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Kiplinger's Personal Finance
Block joined Kiplinger in June 2012 from USA Today, where she was a reporter and personal finance columnist for more than 15 years. Prior to that, she worked for the Akron Beacon-Journal and Dow Jones Newswires. In 1993, she was a Knight-Bagehot fellow in economics and business journalism at the Columbia University Graduate School of Journalism. She has a BA in communications from Bethany College in Bethany, W.Va.
Depending on where you live, state income taxes and property taxes could cost you thousands of dollars every year. High sales taxes or gas taxes could slowly drain your funds every time you pull out your ...
See More From: Tax Breaks
Your second act can give you a chance to use your talents and expertise for good.
See More From: Careers
High income taxes, sales taxes and taxes on Social Security and other retirement income make states such as Connecticut, Kansas and Minnesota especially tax-unfriendly for retirees.
See More From: Tax Planning
The new year starts with a new tax law affecting every taxpayer in the land. Now that a jubilant President Trump has signed the massive tax overhaul into law, it’s time for the number crunching to move ...
No state income tax including no taxes on Social Security benefits help place Alaska, South Dakota and Wyoming among the best places to retire in the U.S. in 2018.
Only 13 states will levy taxes on your monthly Social Security checks.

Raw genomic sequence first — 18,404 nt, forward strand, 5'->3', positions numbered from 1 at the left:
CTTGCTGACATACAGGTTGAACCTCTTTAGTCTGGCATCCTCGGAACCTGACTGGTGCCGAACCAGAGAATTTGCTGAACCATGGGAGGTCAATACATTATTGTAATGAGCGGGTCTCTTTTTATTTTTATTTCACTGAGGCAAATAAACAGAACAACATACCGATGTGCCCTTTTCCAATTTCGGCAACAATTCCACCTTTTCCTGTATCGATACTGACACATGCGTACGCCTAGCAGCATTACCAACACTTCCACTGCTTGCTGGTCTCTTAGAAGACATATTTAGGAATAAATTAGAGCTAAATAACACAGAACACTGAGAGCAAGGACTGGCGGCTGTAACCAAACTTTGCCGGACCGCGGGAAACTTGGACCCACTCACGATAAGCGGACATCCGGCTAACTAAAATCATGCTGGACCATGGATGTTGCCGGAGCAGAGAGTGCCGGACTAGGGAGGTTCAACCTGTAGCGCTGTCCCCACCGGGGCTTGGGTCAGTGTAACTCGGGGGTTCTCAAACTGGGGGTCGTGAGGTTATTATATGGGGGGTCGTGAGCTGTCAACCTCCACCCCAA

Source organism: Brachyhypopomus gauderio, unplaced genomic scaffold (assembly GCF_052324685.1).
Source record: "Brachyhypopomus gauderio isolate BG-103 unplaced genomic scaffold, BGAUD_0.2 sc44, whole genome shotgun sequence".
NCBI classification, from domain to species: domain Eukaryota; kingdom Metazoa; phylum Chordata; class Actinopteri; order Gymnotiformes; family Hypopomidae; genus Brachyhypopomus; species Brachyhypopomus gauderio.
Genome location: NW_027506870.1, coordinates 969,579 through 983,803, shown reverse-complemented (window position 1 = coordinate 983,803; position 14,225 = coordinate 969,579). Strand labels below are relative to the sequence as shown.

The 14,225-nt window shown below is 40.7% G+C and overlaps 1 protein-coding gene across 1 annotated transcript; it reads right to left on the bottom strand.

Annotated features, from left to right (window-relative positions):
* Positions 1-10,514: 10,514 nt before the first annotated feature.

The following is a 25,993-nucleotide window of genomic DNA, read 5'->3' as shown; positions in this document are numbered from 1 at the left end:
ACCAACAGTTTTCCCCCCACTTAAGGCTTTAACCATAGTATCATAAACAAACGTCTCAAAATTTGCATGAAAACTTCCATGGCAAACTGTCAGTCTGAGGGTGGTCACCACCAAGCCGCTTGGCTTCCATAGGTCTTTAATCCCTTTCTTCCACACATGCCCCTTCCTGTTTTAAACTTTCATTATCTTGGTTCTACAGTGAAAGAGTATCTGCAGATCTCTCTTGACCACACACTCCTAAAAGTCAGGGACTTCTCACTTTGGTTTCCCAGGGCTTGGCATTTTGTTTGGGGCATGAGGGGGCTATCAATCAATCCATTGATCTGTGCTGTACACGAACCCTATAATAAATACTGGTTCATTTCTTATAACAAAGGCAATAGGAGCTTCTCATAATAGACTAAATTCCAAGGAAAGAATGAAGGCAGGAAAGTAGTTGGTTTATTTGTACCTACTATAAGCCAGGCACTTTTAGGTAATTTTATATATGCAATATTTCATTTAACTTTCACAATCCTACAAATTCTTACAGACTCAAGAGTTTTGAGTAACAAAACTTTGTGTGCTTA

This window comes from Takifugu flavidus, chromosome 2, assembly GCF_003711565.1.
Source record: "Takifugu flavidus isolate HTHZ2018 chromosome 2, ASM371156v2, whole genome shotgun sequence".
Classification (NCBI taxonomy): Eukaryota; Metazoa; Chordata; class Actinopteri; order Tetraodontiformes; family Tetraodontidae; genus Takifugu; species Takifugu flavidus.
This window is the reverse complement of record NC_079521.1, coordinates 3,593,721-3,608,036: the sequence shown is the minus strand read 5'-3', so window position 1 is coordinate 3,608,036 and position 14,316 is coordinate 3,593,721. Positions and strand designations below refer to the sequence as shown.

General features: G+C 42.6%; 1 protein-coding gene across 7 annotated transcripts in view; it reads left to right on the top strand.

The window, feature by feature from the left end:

See More From: Social Security
To paraphrase President Trump’s comment earlier this year about health care reform: Who knew tax reform could be so difficult?
Last-minute glitches and furious horse trading added real drama to the ...
These 10 states impose the highest taxes on retirees, according to Kiplinger’s 2017 analysis of state taxes. One treats Social Security benefits just like Uncle Sam—taxing up to 85% of your benefits. ...
See More From: Best Cities, States & Places
These 10 states impose the lowest taxes on retirees, according to Kiplinger’s 2017 analysis of state taxes. All of them exempt Social Security benefits from state taxes. Most exempt at least a portion ...
After a series of disasters, demand is intense. Here's how to give wisely.
See More From: Family Finances
Some of these year-end moves will be even more compelling if lower rates arrive in 2018.
See More From: Tax Tips
Federal estate taxes are no longer a problem for all but the extremely wealthy. In 2017, as much as $5.49 million in assets is exempt from federal estate taxes—double that for a married couple. In 2018, ...
See More From: Estate Planning
While the unemployment rate has hovered below 5% since mid-2016, wages have remained relatively flat, with average salary increases expected to increase just 3% in 2018. For many workers, the only way ...
When it’s time to step in, avoid the stumbling blocks with these strategies.
See More From: Caregiving
When it comes to saving for retirement, maybe you've done everything right. You started early, maxed out your 401(k) plan, invested in a diversified portfolio and avoided costly mistakes, such as cashing ...
See More From: Financial Planning
The federal government wants to take a bite of that big Powerball payout. Your state might, too.
States and government agencies are holding $40 billion. Is some of it yours?